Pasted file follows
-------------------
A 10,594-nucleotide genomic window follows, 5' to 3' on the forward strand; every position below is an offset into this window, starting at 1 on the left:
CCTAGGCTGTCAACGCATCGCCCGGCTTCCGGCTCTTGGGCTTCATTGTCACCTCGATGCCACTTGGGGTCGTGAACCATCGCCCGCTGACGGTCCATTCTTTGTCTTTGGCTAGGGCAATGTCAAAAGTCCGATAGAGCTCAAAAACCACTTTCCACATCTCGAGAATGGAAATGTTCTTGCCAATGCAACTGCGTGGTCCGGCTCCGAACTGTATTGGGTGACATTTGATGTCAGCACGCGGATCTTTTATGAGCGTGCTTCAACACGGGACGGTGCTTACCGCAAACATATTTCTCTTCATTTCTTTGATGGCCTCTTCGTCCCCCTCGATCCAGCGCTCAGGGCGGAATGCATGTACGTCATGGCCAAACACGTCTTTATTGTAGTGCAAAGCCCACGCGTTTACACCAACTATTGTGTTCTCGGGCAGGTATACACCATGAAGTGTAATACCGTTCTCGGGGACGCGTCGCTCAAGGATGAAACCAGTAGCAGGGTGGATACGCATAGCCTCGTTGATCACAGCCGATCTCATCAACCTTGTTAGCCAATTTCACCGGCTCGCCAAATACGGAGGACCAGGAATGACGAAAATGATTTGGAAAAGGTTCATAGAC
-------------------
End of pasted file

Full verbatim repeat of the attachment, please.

A 10,594-nucleotide genomic window follows, 5' to 3' on the forward strand; every position below is an offset into this window, starting at 1 on the left:
CCTAGGCTGTCAACGCATCGCCCGGCTTCCGGCTCTTGGGCTTCATTGTCACCTCGATGCCACTTGGGGTCGTGAACCATCGCCCGCTGACGGTCCATTCTTTGTCTTTGGCTAGGGCAATGTCAAAAGTCCGATAGAGCTCAAAAACCACTTTCCACATCTCGAGAATGGAAATGTTCTTGCCAATGCAACTGCGTGGTCCGGCTCCGAACTGTATTGGGTGACATTTGATGTCAGCACGCGGATCTTTTATGAGCGTGCTTCAACACGGGACGGTGCTTACCGCAAACATATTTCTCTTCATTTCTTTGATGGCCTCTTCGTCCCCCTCGATCCAGCGCTCAGGGCGGAATGCATGTACGTCATGGCCAAACACGTCTTTATTGTAGTGCAAAGCCCACGCGTTTACACCAACTATTGTGTTCTCGGGCAGGTATACACCATGAAGTGTAATACCGTTCTCGGGGACGCGTCGCTCAAGGATGAAACCAGTAGCAGGGTGGATACGCATAGCCTCGTTGATCACAGCCGATCTCATCAACCTTGTTAGCCAATTTCACCGGCTCGCCAAATACGGAGGACCAGGAATGACGAAAATGATTTGGAAAAGGTTCATAGAC